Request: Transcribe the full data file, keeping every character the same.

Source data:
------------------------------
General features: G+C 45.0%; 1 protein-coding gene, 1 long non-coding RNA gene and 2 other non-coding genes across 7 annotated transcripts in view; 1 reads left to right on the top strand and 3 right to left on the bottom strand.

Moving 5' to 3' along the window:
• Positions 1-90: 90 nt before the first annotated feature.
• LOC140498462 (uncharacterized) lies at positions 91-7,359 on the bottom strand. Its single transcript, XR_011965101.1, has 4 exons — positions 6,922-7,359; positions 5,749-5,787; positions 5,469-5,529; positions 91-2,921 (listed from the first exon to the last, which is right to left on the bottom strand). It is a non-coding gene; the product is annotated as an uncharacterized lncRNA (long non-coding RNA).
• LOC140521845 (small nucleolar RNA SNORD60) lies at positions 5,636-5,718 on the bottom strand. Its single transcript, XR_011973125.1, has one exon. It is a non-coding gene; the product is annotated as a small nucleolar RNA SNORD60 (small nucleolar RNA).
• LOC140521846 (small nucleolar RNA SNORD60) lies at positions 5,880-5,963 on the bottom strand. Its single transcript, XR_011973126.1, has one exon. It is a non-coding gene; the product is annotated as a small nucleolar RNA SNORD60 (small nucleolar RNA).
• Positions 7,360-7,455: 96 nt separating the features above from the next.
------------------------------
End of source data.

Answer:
General features: G+C 45.0%; 1 protein-coding gene, 1 long non-coding RNA gene and 2 other non-coding genes across 7 annotated transcripts in view; 1 reads left to right on the top strand and 3 right to left on the bottom strand.

Moving 5' to 3' along the window:
• Positions 1-90: 90 nt before the first annotated feature.
• LOC140498462 (uncharacterized) lies at positions 91-7,359 on the bottom strand. Its single transcript, XR_011965101.1, has 4 exons — positions 6,922-7,359; positions 5,749-5,787; positions 5,469-5,529; positions 91-2,921 (listed from the first exon to the last, which is right to left on the bottom strand). It is a non-coding gene; the product is annotated as an uncharacterized lncRNA (long non-coding RNA).
• LOC140521845 (small nucleolar RNA SNORD60) lies at positions 5,636-5,718 on the bottom strand. Its single transcript, XR_011973125.1, has one exon. It is a non-coding gene; the product is annotated as a small nucleolar RNA SNORD60 (small nucleolar RNA).
• LOC140521846 (small nucleolar RNA SNORD60) lies at positions 5,880-5,963 on the bottom strand. Its single transcript, XR_011973126.1, has one exon. It is a non-coding gene; the product is annotated as a small nucleolar RNA SNORD60 (small nucleolar RNA).
• Positions 7,360-7,455: 96 nt separating the features above from the next.